DETROIT (WWJ) — An overflow crowd packed the 600-seat Community Arts Auditorium at Wayne State University to hear about how high tech can accelerate the recovery of Detroit.
The second annual Techonomy Detroit conference featured an informal conversation between David Kirkpatrick of Techonomy Media, and Michigan Gov. Gov. Rick Snyder. And when it comes to the tech recovery in Detroit, Snyder noted that the “comeback in Detroit started several years ago, outside of municipal government, outside of the public sector … The comeback is going on in spite of the way government was operating.”
Given a better-run and more efficient Detroit city government on the horizon, Snyder said, “think of the possibilities now.”
Already, Snyder said, the total investment of people like Quicken Loans founder Dan Gilbert in downtown and midtown Detroit has b een $10 billion in recent years, with 12,000 new jobs created.
Obviously, however, significant challenges remain in the city’s redevelopment. Kirkpatrick challenged Snyder and officials to “connect the dots.” Kirkpatrick called the city a place where vibrant areas are separated by blocks of burned-out buildings: “Corktown, a cool neighborhood, but take three steps outside it and it’s like you’re in outer space.”
Earlier, a panel discussion on education argued that while STEM education — science, technology, engineering and mathematics — is critical, the humanities can’t be neglected either, because people need to learn how to think critically and holistically.
And in a panel on Detroit’s redevelopment, Bruce Katz of the Brookings Institution advised Detroiters that “most states spend their money like peanut butter, spread across the whole state equally. Don’t. Concentrate on downtown and midtown Detroit. It’s how you build a vibrant metropolis.”
And the aforementioned Gilbert urged the city to level all blighted structures as quickly as possible.
“I think once all those blighted buildings are gone — not some of them, not most of them, but all of them — with the utilities in place, I think it will amaze you how quickly these areas redevelop,” Gilbert said.
On other topics, Snyder said the state’s Educational Action Authority “is not intended to be a massive school district across the state. Hopefully it will be a place of innovation.” He said when it comes to education, “open source student centered learning is really what it should evolve into.”
And when it comes to Detroit, Snyder said, he’s following the Detroit City Future Plan. “It’s not like we’re starting from scratch,” Snyder said. “I have a big book on my desk at Cadillac Place, and when somebody asks what we’re doing in Detroit, I show them the book and say, ‘This is what Detroiters decided was a really good idea.'”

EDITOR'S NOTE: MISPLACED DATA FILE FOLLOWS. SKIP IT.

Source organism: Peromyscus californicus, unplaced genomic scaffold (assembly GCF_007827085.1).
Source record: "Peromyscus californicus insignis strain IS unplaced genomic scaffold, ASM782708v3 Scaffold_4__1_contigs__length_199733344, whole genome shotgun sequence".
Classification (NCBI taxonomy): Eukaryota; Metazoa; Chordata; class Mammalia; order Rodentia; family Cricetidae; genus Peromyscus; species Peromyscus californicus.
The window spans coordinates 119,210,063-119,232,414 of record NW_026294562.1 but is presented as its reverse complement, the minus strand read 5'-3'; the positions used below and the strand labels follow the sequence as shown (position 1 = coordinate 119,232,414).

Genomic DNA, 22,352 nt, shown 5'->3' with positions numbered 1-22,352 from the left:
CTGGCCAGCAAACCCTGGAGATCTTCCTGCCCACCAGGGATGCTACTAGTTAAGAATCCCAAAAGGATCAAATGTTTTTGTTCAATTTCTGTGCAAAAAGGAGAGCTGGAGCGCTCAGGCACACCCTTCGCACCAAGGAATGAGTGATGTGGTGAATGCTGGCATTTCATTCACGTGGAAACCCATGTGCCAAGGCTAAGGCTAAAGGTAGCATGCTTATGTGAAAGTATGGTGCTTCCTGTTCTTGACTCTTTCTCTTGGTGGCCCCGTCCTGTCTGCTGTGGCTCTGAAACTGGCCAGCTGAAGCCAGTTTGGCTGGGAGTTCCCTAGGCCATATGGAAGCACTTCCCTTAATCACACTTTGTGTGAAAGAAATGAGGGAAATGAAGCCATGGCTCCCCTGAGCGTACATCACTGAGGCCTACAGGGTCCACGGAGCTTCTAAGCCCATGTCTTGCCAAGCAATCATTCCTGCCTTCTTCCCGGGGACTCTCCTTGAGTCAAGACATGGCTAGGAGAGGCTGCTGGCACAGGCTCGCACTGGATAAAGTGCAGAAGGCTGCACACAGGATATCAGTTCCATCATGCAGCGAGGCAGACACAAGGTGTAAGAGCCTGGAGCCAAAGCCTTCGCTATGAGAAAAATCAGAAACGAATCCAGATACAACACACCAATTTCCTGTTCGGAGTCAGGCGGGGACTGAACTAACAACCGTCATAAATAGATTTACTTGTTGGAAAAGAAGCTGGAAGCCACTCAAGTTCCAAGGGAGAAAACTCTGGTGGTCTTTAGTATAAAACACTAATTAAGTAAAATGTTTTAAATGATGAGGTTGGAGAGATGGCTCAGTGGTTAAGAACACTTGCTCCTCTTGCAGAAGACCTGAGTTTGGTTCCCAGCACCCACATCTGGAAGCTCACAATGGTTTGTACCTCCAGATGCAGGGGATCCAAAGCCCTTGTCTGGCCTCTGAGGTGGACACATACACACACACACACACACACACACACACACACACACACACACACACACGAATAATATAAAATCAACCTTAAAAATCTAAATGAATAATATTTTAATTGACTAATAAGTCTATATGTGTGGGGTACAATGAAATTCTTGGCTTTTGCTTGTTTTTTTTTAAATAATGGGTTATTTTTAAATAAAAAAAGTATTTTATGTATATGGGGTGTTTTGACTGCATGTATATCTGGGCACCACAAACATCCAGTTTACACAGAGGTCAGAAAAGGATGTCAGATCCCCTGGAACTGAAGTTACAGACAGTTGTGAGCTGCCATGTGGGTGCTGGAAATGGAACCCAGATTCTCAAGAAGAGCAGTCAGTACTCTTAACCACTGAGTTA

Snyder added that Michigan has long been a high tech state thanks to the auto industry: “People think of autos as something separate from technology. That’s a false premise. We need to get people over that. People think of autos as the model T assembly line.”
Snyder said the future of the auto industry is smart, connected vehicles — and Michigan is hosting the 2014 world congress of the Intelligent Transportation Society next September.
Snyder also argued for liberal immigration policies, saying it’s “really dumb” that Michigan gives thousands of foreign students a fine education, “and then we tell them to get out… we should be asking them, ‘Would you like an opportunity here?'”
In a question and answer session with reporters after his talk, Snyder said he’s seeing an improvement in relations between Detroit and outstate Michigan, and that he doesn’t think Detroit will need a post-bankruptcy bailout — at least not in the traditional, big-bucks sense of the word bailout.
In a later panel on finding jobs for Detroiters, Felix Ortiz, founder of Viridis Learning Inc., talked about his startup’s technology, which captures data on users taking various courses, then uses algorithms to match them with suitable employers.
Detroit News editorial writer Nolan Finley also said many employers are desperate to find people in the skilled trades, such as welding. Finley said he had one such employer in his office who told him he would pay welders $80,000 to $100,000 a year. “I almost lost two writers,” Finley said.
And a staffer with the House of Representatives Committee on Foreign Affairs said she was optimistic about the future of American competitiveness and manufacturing.